Lou says there’s a restaurant at Abe Stark rink • Brooklyn Paper

Lou says there’s a restaurant at Abe Stark rink

Hundreds of thousands of dollars were cemented into W. 20th St. at the foot of the Coney Island Boardwalk in the late 1960s, when dollars were scarce, but the Borough President wanted an ice skating rink, and in this case he got what he wanted — almost.

What became the Abe Stark Skating rink was originally planned as much, much more. A waterfront restaurant. A convention center. And a self-sufficient rink with enough parking for 4,000 people.

Alas, it wasn’t to be.

Stark was foolhardy from the start. He had selected an odd site for a sports facility, the small skating rink that bears his name near the Boardwalk between W. 19th and W. 21st streets — too far away from the massive Coney Island train depot and four blocks too far from the new, private two-family brick homes that had just gone up.

Of course, I was one of four Coney leaders working to help our beloved neighborhood survive the incessant tide of ill-guided “urban renewal,” and we were all delighted to finally get some help from good ol’ Abe Stark.

At a meeting with him, we backed his plan for a Coney arena and convention center, but told him that the spot he chose for it was the wrong location.

But the borough prez was adamant: “Let it be where I say.”

In the car on the way back to my store on Mermaid Avenue, my three mates tried to persuade me to go along: “Lou, he’s the borough president, we can’t fight him.”

We sat down at the store to figure out why we were right, and Stark misguided.

We typed a brief that explained the total assessed values of the properties he wanted to condemn and purchase, which was $875,000. The president’s plan, we said, would also demolish 54 two-family brick homes, a corner gas station, and the beloved Ravenhall bath house, which had already been ravaged by fire.

We proposed a site property within a recreational zone that had just four total property owners to pay out, just across W. 20th St. from the Steeplechase Hall, which was scheduled for demolition after Fred Trump bought it.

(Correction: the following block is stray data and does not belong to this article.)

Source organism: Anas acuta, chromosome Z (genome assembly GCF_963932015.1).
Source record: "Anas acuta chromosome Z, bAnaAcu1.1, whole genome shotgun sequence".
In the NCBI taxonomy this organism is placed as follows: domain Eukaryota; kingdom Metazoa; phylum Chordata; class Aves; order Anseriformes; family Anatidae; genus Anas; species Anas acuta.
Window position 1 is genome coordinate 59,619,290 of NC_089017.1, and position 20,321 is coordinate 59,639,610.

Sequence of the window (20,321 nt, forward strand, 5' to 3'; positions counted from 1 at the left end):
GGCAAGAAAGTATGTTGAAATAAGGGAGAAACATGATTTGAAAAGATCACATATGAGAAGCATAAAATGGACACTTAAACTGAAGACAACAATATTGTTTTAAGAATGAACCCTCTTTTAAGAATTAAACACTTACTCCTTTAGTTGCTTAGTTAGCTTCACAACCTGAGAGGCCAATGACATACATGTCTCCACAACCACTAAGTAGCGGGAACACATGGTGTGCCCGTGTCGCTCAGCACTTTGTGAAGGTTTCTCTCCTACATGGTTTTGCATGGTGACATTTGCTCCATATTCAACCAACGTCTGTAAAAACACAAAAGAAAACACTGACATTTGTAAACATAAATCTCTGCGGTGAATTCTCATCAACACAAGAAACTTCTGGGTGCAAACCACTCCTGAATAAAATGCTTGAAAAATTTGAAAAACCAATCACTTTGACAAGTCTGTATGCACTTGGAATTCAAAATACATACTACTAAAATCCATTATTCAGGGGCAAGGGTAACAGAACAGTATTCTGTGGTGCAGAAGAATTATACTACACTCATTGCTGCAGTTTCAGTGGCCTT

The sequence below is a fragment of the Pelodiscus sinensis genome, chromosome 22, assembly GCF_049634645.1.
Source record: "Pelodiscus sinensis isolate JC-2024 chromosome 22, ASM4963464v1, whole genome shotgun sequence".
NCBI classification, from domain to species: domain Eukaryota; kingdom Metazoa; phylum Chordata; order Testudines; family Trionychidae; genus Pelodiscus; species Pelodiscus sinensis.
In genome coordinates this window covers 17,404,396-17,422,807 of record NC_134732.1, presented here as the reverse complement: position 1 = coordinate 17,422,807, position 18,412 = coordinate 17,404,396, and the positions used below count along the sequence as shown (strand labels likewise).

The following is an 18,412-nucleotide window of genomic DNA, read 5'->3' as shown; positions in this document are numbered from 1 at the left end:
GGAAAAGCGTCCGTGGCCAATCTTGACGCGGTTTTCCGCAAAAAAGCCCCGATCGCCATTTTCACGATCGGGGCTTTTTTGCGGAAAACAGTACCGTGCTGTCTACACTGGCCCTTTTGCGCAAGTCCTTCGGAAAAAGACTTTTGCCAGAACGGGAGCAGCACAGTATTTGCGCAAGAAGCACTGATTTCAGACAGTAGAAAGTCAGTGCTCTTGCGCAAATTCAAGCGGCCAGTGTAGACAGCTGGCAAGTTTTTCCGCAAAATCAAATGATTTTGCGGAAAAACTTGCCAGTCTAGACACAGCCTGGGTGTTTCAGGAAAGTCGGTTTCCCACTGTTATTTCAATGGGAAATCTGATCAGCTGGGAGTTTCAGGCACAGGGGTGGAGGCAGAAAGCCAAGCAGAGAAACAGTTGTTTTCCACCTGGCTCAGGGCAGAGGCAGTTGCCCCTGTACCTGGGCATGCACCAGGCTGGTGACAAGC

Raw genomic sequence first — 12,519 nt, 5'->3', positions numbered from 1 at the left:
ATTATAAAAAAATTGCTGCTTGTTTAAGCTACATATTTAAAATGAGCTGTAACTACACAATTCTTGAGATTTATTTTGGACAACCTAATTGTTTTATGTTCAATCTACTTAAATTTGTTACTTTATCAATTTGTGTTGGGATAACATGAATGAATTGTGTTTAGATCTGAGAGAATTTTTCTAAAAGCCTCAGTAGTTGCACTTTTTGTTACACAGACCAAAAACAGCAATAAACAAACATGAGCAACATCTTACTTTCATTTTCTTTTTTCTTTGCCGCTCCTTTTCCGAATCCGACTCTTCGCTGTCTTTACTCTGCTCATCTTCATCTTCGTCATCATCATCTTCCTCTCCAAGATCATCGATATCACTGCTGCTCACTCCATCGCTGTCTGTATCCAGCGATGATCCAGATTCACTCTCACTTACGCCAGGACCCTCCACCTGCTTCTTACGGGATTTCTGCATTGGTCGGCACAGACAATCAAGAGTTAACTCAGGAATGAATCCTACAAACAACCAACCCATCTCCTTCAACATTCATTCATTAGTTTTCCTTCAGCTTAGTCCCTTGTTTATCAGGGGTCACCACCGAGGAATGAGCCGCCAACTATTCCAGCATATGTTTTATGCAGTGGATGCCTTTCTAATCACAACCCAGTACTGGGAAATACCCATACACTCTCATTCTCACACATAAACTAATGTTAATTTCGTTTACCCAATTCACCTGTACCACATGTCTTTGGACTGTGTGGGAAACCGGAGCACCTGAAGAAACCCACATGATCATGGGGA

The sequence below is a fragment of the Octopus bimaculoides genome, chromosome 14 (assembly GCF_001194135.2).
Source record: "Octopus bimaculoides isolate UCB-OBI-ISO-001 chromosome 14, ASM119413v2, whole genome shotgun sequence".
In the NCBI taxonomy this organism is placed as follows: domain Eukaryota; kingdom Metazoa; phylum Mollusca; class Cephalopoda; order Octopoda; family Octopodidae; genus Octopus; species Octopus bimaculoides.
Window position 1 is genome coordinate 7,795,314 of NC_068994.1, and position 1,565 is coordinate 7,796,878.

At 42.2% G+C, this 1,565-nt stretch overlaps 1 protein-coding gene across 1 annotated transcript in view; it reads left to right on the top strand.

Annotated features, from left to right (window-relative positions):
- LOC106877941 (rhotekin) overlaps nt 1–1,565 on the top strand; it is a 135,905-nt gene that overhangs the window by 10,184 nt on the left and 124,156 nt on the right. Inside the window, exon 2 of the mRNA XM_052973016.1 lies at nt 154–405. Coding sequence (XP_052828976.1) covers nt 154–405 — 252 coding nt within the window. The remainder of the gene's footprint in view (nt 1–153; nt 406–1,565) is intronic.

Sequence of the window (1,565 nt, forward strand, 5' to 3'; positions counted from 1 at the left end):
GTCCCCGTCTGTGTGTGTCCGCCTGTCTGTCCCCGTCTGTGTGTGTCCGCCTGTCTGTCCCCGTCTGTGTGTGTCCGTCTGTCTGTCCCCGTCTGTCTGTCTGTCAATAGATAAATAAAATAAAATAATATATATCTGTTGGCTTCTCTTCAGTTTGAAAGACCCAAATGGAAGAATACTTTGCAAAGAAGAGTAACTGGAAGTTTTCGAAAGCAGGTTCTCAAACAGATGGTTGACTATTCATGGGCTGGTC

I put it all on paper and convinced one of the four who had met with Abe Stark. He agreed to join me to “fight for what is right” and we submitted our appeal to what was then the New York City Site Selection Board, that consisted of the five borough presidents, the comptroller, and a chairman.

Almost six months went by before I heard anything. But when the call finally came, I was pleasantly surprised.

“Mr. Powsner, can you come in to meet with our secretary? We’d like to discuss your counter-proposal,” said the person at the other end of the line.

My good buddy who was in the same kind of men’s clothing business in Coney was glad to join me in a pre-hearing discussion with the committee chairman, who questioned us further.

A hearing was held, and as each member voted, it came through fine and our borough president then said, “Wherein I didn’t agree, my vote now shall make it unanimous.” And we all wished it well — until it opened in a political sea.

Our city did not cooperate. An opponent of that site representing the Coney Island Chamber of Commerce wound up “re-arranging things.”

At the opening, the city had purchased 120 tables and chairs for the upper Boardwalk frontage dining room, facing the huge ocean — that has never once been used.

The vast upper-level dance floor has also never been used. And the last time that I could get in to inspect it, there were 50 folded wooden tables stacked up top near the Boardwalk, most never opened.

I know of just two conventions, the widow of Martin Luther King, Corretta Scott King came some 20 years ago to a packed house and, earlier, the Kings County Democratic Club held a convention there.

The Parks Department’s local office did nothing whatsoever to operate it, other than to let one of the few spokespersons who had testified against its location get the concession to sell or lease ice skates — and to bring Nathan’s in to sell hot dogs. The Boardwalk tables were never set up.

The Abe Stark Arena is a tribute to the neglect of Coney Island.

This is Lou Powsner.

Ninety-two-year-old Lou Powsner's column appears twice a month on BrooklynDaily.com. He has no e-mail.

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